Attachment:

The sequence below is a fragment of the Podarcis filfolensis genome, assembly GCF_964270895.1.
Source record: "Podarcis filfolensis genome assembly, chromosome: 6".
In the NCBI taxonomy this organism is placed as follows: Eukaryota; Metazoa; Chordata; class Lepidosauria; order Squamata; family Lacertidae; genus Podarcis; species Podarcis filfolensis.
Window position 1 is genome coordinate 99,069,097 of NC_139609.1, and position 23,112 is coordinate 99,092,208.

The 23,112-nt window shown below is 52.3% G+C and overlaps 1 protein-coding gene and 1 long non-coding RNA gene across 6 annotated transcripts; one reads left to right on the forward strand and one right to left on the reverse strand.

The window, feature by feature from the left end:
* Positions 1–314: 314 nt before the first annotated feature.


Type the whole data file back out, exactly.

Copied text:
The sequence below is a fragment of the Podarcis filfolensis genome, assembly GCF_964270895.1.
Source record: "Podarcis filfolensis genome assembly, chromosome: 6".
In the NCBI taxonomy this organism is placed as follows: Eukaryota; Metazoa; Chordata; class Lepidosauria; order Squamata; family Lacertidae; genus Podarcis; species Podarcis filfolensis.
Window position 1 is genome coordinate 99,069,097 of NC_139609.1, and position 23,112 is coordinate 99,092,208.

The 23,112-nt window shown below is 52.3% G+C and overlaps 1 protein-coding gene and 1 long non-coding RNA gene across 6 annotated transcripts; one reads left to right on the forward strand and one right to left on the reverse strand.

The window, feature by feature from the left end:
* Positions 1–314: 314 nt before the first annotated feature.